Bonus Scenes
  The Secret of Jungle Juice
  Steve and Gary learn the secret of TUAK, the moonshine of the Batak people.
I instantly forgot about the camera equipment and rushed to Gary as he was face down on the road. From the relative position of body to bike, it appeared he went over the handlebars.  He wasn’t moving (you can rent motorbikes in Sumatra but you can’t rent motorbike helmets).  This was not good.   This is never good.  He was alive.  This I knew from his voice but Gary was busy gong through his self-diagnostic check.  “Hands?  Working.  Feet?  I can feel them”.  His wrists took the brunt of the attack with blood streaming down his forearms and lower legs looking a little worse for wear.  I was more worried about his back.

My guitar lay on the shoulder of the road as locals began to gather, offering their assistance.  Both Gary and I were shaken up by the accident, not entirely sure what to do or where to go.  This was an island in a volcano, there wasn’t exactly a nearby hospital.  We moved Gary to the closest building, a simple Samosir home,  where our new caregivers quickly offered water and allowed him to lie on the living room floor.  The family quickly gathered and offered their solutions in a language neither of us understood.  They helped to clean Gary’s wounds as best they could while I went out and collected our gear and inspected our vehicles.

Miraculously, everything was still intact.  Sort of.  The damage to the bikes was minimal enough to conceivably ignore at turn-in time.  The camera only experienced a broken latch on the bag and the beater guitar endured another notch or two adding even more character.  But beyond that, the only thing roughed up was Gary.  I too had a torn-up ankle but that was the brunt of the damage.

As soon as Gary was able to check himself out of our provider’s care, we slowly traveled home. We passed a few cars-as-canvasses, painters, textile weavers and immediately were impressed by the Island's artists. 
We allowed our minds to remember why we were on the Island in the first place and tried to get in the right frame of mind.  When we arrived at the guesthouse, I played nurse. The fact that Gary travels with pain killers for his back is not news. Astonishingly, though, I had packed a first aid kid and proceeded to offer care as necessary, which consisted of Polysporin, Bandaids and Bintang Beer.   The latter of which was the key ingredient to our survival.  After a few Indonesian “pops” we were good to go.

We then met Mr. Bloom who was not only head of customer service at our guesthouse (for reasons that include his charming smile and grasp of the English language – see him in the trailer below - but he also played the “Garatung” in a local cultural band.  The Garatung is a piano/xylophone-like instrument made of materials that can be found naturally around the Island.  Mr. Bloom invited us to a showcase of his band’s music.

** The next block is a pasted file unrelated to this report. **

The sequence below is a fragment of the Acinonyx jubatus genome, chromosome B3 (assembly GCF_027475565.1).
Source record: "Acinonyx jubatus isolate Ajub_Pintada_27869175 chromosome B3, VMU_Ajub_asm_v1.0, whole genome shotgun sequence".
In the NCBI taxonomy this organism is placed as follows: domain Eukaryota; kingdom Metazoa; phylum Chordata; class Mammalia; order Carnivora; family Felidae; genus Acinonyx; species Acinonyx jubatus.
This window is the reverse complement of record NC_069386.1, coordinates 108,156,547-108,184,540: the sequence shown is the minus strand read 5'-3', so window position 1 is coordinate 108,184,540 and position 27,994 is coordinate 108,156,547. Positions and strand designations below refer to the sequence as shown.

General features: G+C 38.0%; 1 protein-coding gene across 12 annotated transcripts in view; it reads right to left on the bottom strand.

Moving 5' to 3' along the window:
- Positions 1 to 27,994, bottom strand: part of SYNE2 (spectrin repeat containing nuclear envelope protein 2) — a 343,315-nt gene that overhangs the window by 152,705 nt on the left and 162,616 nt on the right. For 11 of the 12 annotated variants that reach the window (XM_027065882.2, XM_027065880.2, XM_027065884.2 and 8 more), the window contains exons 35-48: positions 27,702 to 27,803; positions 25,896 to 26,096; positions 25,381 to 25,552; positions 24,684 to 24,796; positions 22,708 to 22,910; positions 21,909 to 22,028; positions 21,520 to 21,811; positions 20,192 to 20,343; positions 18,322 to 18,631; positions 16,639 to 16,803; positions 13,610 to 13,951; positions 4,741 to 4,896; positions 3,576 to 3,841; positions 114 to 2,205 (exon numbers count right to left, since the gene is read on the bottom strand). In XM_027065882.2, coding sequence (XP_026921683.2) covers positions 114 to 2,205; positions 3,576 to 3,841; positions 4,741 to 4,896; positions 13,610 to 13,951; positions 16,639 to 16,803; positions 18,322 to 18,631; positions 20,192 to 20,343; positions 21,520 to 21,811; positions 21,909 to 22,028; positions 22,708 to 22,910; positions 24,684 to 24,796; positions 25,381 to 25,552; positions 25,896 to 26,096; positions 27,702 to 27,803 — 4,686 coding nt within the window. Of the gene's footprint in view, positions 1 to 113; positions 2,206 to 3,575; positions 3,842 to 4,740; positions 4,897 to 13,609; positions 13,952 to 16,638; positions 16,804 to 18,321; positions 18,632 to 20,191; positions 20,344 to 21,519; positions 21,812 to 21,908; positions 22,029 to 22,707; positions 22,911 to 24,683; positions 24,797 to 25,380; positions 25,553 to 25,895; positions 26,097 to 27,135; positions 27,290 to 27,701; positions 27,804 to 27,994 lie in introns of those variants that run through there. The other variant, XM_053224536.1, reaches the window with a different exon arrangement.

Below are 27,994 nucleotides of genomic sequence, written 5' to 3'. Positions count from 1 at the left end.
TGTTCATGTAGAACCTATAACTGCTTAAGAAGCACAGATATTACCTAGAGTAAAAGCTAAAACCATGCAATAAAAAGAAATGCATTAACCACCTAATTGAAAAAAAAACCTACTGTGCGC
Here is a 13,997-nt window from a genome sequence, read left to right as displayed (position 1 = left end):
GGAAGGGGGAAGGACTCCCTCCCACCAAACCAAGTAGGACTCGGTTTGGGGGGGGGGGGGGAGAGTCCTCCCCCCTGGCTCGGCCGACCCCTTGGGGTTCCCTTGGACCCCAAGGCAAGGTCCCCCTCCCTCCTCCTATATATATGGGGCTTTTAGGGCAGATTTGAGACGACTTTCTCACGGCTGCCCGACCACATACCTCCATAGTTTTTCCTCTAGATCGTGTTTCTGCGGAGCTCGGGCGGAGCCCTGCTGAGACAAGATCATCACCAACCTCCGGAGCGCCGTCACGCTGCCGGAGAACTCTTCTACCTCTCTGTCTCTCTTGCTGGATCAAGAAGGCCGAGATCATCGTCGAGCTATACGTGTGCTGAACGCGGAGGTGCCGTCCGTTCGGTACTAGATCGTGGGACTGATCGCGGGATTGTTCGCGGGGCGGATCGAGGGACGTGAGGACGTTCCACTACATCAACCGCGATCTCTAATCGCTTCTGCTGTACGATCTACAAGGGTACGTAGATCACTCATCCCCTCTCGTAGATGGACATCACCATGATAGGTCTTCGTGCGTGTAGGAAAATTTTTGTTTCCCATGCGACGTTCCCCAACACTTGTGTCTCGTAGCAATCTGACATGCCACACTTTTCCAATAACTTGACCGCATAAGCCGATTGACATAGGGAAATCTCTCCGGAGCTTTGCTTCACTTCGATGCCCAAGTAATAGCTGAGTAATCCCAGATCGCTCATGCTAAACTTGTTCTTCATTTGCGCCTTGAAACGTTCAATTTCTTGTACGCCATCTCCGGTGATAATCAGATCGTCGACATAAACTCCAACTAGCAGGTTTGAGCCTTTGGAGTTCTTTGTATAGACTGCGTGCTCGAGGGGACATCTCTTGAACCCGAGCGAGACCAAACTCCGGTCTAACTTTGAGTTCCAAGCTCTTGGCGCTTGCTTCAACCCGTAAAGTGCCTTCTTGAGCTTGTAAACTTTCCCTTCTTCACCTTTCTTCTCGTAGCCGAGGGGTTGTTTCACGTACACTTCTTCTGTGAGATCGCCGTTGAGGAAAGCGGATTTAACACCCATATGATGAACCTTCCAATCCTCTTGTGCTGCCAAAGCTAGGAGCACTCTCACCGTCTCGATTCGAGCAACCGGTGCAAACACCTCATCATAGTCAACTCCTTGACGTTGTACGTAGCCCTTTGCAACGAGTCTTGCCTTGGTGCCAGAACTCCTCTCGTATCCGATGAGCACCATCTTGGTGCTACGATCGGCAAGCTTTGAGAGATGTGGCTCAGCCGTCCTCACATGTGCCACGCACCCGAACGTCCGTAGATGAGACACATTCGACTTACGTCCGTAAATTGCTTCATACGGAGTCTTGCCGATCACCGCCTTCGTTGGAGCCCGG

The Batak music is composed with themes of history, legend, happiness, and of course the obligatory drinking song.  While traditional acoustic guitars were used in their performance, other instruments included a Sulim (Bamboo flute), Hasapi (2 stringed guitar-like instrument) and a Hasek (percussion device), dancers and multi-part harmonies.  It is often said amongst the members in the orchestra that the most important musician is the dude tapping on the empty beer bottle keeping time.  That may be true.  But the luckiest guy in the band, in our opinion, is the dude who gets to empty the bottle first.

Gary and I learned that that tradition of musical appreciation starts in the home and is passed on from generation to generation.  We also learned that the men of the village meet nightly after a day’s work to drink Tuak (a form of palm wine) and sing their traditional folk songs.  The locals call Tuak simply, Jungle Juice and there remain a few symbolic makers of this beverage in each village.  While it doesn’t look entirely appetizing (resembling a glass of watered down bull semen), it does start to taste better by the second glass.

The nightly set up is simple: As the sun begins to set, men from the village begin to gather around a wooden, outdoor dining table.  The kerabau (bull) will stroll by finishing their days’ work, often led (or ridden) by aging-too-fast-eight-year-old boys.  Someone will eventually pull up to the party with a few guitars or some live chickens for the feast (for the record, if someone in Sumatra asks you if you want to see “how the chicken is prepared?” it’s best to stick to your Jungle Juice).  Most of the instruments in this situation are homemade: lighters tapping on coke bottles, rings knocking on the wooden tables, all to create a sound that is rich with harmony. Gary and I enjoyed the concert, starry night and chicken dish.

Our trip to Samosir was too short.  It always is.  As Gary and I left we made a vow to return.

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Mission: On the Beat and Path provides a window into the planet's love and longing for music, using music as the primary language of global communication in order to develop a multi-media outlet for the sharing of music, travel and friendship.